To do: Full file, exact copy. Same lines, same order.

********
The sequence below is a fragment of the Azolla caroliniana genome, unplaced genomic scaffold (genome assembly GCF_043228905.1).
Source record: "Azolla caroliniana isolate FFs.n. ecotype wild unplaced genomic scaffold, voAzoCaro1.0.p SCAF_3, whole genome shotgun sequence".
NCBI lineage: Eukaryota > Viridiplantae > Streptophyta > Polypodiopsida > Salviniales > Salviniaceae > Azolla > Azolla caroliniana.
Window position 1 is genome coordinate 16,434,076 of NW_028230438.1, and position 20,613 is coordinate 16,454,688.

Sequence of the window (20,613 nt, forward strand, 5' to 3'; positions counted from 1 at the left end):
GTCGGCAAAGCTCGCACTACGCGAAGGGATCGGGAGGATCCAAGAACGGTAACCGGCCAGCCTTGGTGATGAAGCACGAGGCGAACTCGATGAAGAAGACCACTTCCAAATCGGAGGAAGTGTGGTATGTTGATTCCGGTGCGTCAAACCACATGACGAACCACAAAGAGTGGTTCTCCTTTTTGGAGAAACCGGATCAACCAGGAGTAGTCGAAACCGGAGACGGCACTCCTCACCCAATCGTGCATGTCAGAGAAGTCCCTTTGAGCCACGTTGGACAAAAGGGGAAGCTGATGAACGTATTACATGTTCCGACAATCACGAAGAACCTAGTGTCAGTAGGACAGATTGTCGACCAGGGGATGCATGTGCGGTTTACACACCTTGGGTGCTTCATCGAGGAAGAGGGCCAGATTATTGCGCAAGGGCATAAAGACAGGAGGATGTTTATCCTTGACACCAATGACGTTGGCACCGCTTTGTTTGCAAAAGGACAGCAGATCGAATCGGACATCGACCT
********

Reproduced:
The sequence below is a fragment of the Azolla caroliniana genome, unplaced genomic scaffold (genome assembly GCF_043228905.1).
Source record: "Azolla caroliniana isolate FFs.n. ecotype wild unplaced genomic scaffold, voAzoCaro1.0.p SCAF_3, whole genome shotgun sequence".
NCBI lineage: Eukaryota > Viridiplantae > Streptophyta > Polypodiopsida > Salviniales > Salviniaceae > Azolla > Azolla caroliniana.
Window position 1 is genome coordinate 16,434,076 of NW_028230438.1, and position 20,613 is coordinate 16,454,688.

Sequence of the window (20,613 nt, forward strand, 5' to 3'; positions counted from 1 at the left end):
GTCGGCAAAGCTCGCACTACGCGAAGGGATCGGGAGGATCCAAGAACGGTAACCGGCCAGCCTTGGTGATGAAGCACGAGGCGAACTCGATGAAGAAGACCACTTCCAAATCGGAGGAAGTGTGGTATGTTGATTCCGGTGCGTCAAACCACATGACGAACCACAAAGAGTGGTTCTCCTTTTTGGAGAAACCGGATCAACCAGGAGTAGTCGAAACCGGAGACGGCACTCCTCACCCAATCGTGCATGTCAGAGAAGTCCCTTTGAGCCACGTTGGACAAAAGGGGAAGCTGATGAACGTATTACATGTTCCGACAATCACGAAGAACCTAGTGTCAGTAGGACAGATTGTCGACCAGGGGATGCATGTGCGGTTTACACACCTTGGGTGCTTCATCGAGGAAGAGGGCCAGATTATTGCGCAAGGGCATAAAGACAGGAGGATGTTTATCCTTGACACCAATGACGTTGGCACCGCTTTGTTTGCAAAAGGACAGCAGATCGAATCGGACATCGACCT